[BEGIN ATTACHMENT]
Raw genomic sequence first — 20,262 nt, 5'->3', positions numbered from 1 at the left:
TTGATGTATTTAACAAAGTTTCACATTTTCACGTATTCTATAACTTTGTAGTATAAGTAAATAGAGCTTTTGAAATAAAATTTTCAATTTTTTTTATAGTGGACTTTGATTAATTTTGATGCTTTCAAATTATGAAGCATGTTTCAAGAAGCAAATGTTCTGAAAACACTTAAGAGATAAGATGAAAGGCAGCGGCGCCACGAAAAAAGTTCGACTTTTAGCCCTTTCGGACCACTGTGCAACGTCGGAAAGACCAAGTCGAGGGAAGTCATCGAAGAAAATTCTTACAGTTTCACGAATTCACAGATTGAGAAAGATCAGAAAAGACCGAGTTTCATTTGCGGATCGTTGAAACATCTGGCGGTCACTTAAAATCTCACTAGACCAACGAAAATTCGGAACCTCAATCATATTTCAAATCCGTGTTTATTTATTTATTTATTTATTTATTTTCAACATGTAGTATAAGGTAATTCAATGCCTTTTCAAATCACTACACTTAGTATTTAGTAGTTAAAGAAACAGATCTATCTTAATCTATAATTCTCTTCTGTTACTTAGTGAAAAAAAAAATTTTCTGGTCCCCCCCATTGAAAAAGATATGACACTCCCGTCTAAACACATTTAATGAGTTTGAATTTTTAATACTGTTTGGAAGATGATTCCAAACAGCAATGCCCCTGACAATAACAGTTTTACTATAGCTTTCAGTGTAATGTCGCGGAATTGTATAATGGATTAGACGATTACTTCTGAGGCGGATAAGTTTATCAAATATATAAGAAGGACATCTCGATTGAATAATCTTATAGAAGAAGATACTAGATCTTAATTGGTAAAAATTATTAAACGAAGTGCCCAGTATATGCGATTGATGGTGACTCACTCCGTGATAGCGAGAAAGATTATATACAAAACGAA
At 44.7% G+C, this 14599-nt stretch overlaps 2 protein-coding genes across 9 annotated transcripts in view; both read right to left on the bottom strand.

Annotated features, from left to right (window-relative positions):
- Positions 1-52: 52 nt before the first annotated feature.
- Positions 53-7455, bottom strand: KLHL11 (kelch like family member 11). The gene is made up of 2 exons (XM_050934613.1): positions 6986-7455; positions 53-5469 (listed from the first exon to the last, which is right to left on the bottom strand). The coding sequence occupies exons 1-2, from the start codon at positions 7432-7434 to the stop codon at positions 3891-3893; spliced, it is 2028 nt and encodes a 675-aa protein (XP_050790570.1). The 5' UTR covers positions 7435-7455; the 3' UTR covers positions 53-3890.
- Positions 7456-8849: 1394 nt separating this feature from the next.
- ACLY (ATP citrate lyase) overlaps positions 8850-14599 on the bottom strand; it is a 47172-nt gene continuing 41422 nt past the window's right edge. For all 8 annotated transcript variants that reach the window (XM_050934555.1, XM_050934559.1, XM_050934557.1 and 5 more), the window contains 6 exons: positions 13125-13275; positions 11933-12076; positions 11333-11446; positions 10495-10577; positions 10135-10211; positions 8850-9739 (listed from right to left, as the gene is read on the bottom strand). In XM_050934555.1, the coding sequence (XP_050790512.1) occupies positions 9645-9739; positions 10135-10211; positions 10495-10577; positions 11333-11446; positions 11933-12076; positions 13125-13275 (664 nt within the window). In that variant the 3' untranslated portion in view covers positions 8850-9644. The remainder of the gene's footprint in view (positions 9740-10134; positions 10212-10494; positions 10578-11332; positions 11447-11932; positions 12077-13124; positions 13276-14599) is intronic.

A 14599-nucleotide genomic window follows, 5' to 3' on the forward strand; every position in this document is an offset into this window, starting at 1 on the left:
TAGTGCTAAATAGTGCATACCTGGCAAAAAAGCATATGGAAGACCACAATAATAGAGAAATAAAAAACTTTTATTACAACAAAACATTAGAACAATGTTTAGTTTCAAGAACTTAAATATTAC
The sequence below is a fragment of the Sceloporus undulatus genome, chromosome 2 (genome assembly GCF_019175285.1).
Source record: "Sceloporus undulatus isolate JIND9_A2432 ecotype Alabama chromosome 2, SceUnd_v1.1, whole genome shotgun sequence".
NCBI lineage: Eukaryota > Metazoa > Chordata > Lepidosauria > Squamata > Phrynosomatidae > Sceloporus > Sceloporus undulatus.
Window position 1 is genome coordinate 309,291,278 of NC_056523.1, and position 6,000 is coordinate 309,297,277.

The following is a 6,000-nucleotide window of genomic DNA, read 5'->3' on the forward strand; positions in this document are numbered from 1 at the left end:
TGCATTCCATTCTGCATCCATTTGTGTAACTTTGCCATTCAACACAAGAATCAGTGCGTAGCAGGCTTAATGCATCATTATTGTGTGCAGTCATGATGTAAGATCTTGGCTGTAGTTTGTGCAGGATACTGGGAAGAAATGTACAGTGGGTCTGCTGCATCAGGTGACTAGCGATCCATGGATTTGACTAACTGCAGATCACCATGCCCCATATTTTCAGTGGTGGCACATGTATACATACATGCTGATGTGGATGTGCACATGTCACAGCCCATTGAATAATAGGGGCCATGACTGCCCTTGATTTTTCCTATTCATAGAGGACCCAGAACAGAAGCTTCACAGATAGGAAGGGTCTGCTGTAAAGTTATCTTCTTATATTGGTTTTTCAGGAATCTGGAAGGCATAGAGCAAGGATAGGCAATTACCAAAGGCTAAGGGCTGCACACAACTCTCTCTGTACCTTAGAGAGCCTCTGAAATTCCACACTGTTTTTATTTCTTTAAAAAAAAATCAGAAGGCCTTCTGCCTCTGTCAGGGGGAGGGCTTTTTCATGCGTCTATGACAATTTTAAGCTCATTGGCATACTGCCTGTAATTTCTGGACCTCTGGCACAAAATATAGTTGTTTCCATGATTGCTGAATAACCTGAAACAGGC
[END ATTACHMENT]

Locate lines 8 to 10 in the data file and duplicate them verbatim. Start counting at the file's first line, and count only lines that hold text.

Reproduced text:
- ACLY (ATP citrate lyase) overlaps positions 8850-14599 on the bottom strand; it is a 47172-nt gene continuing 41422 nt past the window's right edge. For all 8 annotated transcript variants that reach the window (XM_050934555.1, XM_050934559.1, XM_050934557.1 and 5 more), the window contains 6 exons: positions 13125-13275; positions 11933-12076; positions 11333-11446; positions 10495-10577; positions 10135-10211; positions 8850-9739 (listed from right to left, as the gene is read on the bottom strand). In XM_050934555.1, the coding sequence (XP_050790512.1) occupies positions 9645-9739; positions 10135-10211; positions 10495-10577; positions 11333-11446; positions 11933-12076; positions 13125-13275 (664 nt within the window). In that variant the 3' untranslated portion in view covers positions 8850-9644. The remainder of the gene's footprint in view (positions 9740-10134; positions 10212-10494; positions 10578-11332; positions 11447-11932; positions 12077-13124; positions 13276-14599) is intronic.

A 14599-nucleotide genomic window follows, 5' to 3' on the forward strand; every position in this document is an offset into this window, starting at 1 on the left:
TAGTGCTAAATAGTGCATACCTGGCAAAAAAGCATATGGAAGACCACAATAATAGAGAAATAAAAAACTTTTATTACAACAAAACATTAGAACAATGTTTAGTTTCAAGAACTTAAATATTAC